The Porsche 911 has had a long and illustrious history that dates all the way back to 1963. Basically becoming the posterchild for performance and what a true sports car should be, it has quite the cult following. One could even argue that it’s one of the most loved sports cars in the world. But, despite all of this love, there’s one generation that stands out as inferior, and that my friends is the 996 generation that was built between 1997 and 2004. Well, technically it stayed in production to some extent until 2006, but we’ll talk more about that later. So, was the 996 911 really such a bad car, and should you risk buying one today? It’s not as bad as you might think, although, there are some things you need to know about it.
Porsche 911 GT3 - A Complete History
Porsche is known for continuously bringing race-bred technology into its road cars. The Stuttgart-based manufacturer that has been perfecting the rear-engine formula for over five decades now is also famous for its homologation specials, road-worthy counterparts built by Porsche to race thoroughbred competition machinery in production-based classes of sports car racing. 20 years ago, Porsche introduced the latest model that would spawn a myriad of racing versions: the Porsche 911 GT3, a track-oriented 911 that could be used as a daily driver (if you dared). It came at the same time as the not-for-the-purist 996 generation but, in spite of this, can you now imagine a world without the 911 GT3 in it?
Where were you in 1999 when Porsche unveiled the 996.1-generation Porsche 911 GT3? Well, you probably weren’t at the Geneva Auto Show where Porsche took the wraps of what was, in essence, the road-legal version of the newest Porsche 911 Cup car that would compete in the Porsche Carrera Cup Germany and later in the Porsche Supercup sharing the bill with the Formula 1 World Championship. The first 911 GT3 looked a bit tame but, as years rolled by, it evolved, growing bigger, more aggressive, and more insane and overshadowed with ease the 911 GT2, a model we originally thought it’d replace before Porsche decided to continue making GT2 models, somewhat as even more extreme versions of the 911. This is the story of the GT3, a model more famous than all of the track-focused 911s that have come before it, even the Carrera RS 2.7 of 1973.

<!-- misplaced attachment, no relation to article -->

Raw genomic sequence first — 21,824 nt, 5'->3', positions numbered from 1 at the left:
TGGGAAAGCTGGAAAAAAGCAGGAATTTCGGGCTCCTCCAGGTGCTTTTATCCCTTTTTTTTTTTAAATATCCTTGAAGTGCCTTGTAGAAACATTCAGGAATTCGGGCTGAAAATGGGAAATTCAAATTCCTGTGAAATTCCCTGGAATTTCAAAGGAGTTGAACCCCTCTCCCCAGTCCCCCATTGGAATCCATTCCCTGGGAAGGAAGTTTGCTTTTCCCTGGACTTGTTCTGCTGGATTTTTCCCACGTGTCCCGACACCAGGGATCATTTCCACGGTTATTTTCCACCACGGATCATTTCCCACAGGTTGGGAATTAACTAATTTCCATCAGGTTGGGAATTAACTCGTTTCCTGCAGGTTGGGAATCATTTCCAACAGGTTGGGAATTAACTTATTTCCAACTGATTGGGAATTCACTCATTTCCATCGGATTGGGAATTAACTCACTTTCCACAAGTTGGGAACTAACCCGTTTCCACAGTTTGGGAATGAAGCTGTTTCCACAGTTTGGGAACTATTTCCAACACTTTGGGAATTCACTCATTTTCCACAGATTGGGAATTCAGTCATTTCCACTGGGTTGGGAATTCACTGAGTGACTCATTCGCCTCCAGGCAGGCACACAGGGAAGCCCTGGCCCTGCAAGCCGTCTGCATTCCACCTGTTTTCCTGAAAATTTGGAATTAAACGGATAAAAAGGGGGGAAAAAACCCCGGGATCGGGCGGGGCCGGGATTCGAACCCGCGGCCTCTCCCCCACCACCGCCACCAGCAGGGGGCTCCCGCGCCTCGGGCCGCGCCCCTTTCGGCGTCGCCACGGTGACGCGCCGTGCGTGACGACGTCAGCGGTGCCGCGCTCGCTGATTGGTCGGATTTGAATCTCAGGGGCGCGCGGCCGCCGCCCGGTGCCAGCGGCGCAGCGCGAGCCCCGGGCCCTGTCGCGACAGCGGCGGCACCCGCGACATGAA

The Rarest Porsches Ever Made
Porsche is one of the most renowned sports car manufacturers ever to exist. Over the span of more than half a century, the brand’s performance cars had established themselves as the ultimate sports car that you can use daily. Although Porsche has had its ups and downs over the years, it has had numerous highlights throughout its existence. Among their successful models, they’ve created numerous special editions. And although we are not suggesting that you can daily-drive every one of the below-mentioned cars, they are some of the rarest and most unique cars the brand has ever made.
10 Things You Must Know About the 2022 Porsche 911 GT3
The Porsche 911 GT3 is back for 2022 with the 992 generation of the 911 model. Fans of the normally-aspirated, rear-engine track weapon can rejoice, as the new model is more ferocious and more focused than ever. We all know the Porsche 911 formula – “evolution, not revolution”. Be that as it may, the new 992 GT3 brings a lot of changes to the model and we know, you want to know about them. Here are the top 10 things, you need to know, about the 2022 911 GT3.
2020 Porsche 911 Turbo & Turbo S: All We Know So Far
With all the positive feedback received by the new 911, Porsche will want to let the good times roll with the upcoming 911 Turbo and Turbo S, too. At this stage, we have no doubt that ze Germans are working hard to perfect the Turbo recipe as the 992-generation Neunelfer Turbo & Turbo S will debut this year.
When it finally hits the showrooms, the Turbo will be forced to face stiff competition from the likes of Lamborghini Huracán Evo, Mercedes-AMG GT R, and Audi R8. Looking at how much horsepower these three pack, it’s pretty obvious that the new Porsche 911 Turbo has to up the ante in this department. That, however, won’t be the only change from the current 911 Turbo.